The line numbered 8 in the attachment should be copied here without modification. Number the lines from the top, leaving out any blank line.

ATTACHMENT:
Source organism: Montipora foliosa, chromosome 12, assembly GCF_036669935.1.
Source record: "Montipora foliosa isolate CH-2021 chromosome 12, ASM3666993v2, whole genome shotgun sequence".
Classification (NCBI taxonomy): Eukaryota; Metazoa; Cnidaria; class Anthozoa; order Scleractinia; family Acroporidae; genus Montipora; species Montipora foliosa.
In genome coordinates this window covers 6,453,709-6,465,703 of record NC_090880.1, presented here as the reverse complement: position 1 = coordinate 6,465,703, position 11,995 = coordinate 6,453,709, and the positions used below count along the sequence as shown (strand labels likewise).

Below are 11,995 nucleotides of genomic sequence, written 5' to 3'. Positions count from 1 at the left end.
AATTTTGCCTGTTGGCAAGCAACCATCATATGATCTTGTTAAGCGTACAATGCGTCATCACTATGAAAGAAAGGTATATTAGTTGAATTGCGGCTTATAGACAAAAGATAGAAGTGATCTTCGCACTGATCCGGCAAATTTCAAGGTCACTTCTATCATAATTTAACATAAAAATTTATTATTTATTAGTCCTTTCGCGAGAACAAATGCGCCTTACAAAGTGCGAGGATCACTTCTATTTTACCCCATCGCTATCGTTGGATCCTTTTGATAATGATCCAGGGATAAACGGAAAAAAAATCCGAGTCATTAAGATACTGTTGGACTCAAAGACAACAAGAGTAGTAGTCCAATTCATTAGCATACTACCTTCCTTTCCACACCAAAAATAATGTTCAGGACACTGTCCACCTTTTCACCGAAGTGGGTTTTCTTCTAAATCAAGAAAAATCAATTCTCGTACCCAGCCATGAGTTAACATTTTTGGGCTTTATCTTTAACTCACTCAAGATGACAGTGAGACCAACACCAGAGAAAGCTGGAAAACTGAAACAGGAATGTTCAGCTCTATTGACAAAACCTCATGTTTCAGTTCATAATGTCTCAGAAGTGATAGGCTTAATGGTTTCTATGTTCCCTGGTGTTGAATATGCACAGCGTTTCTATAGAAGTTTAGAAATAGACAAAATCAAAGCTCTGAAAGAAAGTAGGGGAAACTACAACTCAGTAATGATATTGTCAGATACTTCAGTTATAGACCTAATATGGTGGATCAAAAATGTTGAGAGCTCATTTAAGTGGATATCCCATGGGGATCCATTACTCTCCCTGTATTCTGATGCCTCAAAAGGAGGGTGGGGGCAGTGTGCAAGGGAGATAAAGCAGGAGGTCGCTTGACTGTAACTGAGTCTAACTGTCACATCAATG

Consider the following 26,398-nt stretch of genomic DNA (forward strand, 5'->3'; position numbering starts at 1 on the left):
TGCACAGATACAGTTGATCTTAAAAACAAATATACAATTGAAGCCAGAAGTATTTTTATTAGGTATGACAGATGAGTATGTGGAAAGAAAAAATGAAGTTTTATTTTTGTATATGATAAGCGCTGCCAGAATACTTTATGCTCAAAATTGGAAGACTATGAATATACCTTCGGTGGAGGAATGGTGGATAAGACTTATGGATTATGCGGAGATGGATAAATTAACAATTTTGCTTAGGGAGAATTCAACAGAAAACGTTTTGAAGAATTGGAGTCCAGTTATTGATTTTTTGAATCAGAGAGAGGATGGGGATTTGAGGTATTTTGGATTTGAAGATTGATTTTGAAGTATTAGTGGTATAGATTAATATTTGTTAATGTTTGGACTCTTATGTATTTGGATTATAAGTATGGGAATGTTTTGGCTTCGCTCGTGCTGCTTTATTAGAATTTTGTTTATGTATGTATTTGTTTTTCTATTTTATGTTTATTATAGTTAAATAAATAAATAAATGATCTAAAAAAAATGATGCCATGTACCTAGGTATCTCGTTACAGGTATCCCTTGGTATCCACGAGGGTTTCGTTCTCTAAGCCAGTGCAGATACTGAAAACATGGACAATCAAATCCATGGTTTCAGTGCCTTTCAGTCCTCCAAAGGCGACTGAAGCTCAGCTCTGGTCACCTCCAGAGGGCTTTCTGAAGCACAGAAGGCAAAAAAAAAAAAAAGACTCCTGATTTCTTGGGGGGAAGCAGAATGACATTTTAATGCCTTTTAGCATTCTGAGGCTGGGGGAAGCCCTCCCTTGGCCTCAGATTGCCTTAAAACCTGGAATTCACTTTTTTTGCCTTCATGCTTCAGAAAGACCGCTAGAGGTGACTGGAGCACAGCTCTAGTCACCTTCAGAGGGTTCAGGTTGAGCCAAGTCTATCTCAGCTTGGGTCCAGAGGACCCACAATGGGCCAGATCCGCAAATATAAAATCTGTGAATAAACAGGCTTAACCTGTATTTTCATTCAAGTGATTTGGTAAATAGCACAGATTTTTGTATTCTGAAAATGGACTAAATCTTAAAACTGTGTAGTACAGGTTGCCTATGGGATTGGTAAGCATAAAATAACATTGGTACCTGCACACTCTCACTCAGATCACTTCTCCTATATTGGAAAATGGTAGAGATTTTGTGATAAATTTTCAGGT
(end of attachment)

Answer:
TGCACAGATACAGTTGATCTTAAAAACAAATATACAATTGAAGCCAGAAGTATTTTTATTAGGTATGACAGATGAGTATGTGGAAAGAAAAAATGAAGTTTTATTTTTGTATATGATAAGCGCTGCCAGAATACTTTATGCTCAAAATTGGAAGACTATGAATATACCTTCGGTGGAGGAATGGTGGATAAGACTTATGGATTATGCGGAGATGGATAAATTAACAATTTTGCTTAGGGAGAATTCAACAGAAAACGTTTTGAAGAATTGGAGTCCAGTTATTGATTTTTTGAATCAGAGAGAGGATGGGGATTTGAGGTATTTTGGATTTGAAGATTGATTTTGAAGTATTAGTGGTATAGATTAATATTTGTTAATGTTTGGACTCTTATGTATTTGGATTATAAGTATGGGAATGTTTTGGCTTCGCTCGTGCTGCTTTATTAGAATTTTGTTTATGTATGTATTTGTTTTTCTATTTTATGTTTATTATAGTTAAATAAATAAATAAATGATCTAAAAAAAATGATGCCATGTACCTAGGTATCTCGTTACAGGTATCCCTTGGTATCCACGAGGGTTTCGTTCTCTAAGCCAGTGCAGATACTGAAAACATGGACAATCAAATCCATGGTTTCAGTGCCTTTCAGTCCTCCAAAGGCGACTGAAGCTCAGCTCTGGTCACCTCCAGAGGGCTTTCTGAAGCACAGAAGGCAAAAAAAAAAAAAAGACTCCTGATTTCTTGGGGGGAAGCAGAATGACATTTTAATGCCTTTTAGCATTCTGAGGCTGGGGGAAGCCCTCCCTTGGCCTCAGATTGCCTTAAAACCTGGAATTCACTTTTTTTGCCTTCATGCTTCAGAAAGACCGCTAGAGGTGACTGGAGCACAGCTCTAGTCACCTTCAGAGGGTTCAGGTTGAGCCAAGTCTATCTCAGCTTGGGTCCAGAGGACCCACAATGGGCCAGATCCGCAAATATAAAATCTGTGAATAAACAGGCTTAACCTGTATTTTCATTCAAGTGATTTGGTAAATAGCACAGATTTTTGTATTCTGAAAATGGACTAAATCTTAAAACTGTGTAGTACAGGTTGCCTATGGGATTGGTAAGCATAAAATAACATTGGTACCTGCACACTCTCACTCAGATCACTTCTCCTATATTGGAAAATGGTAGAGATTTTGTGATAAATTTTCAGGT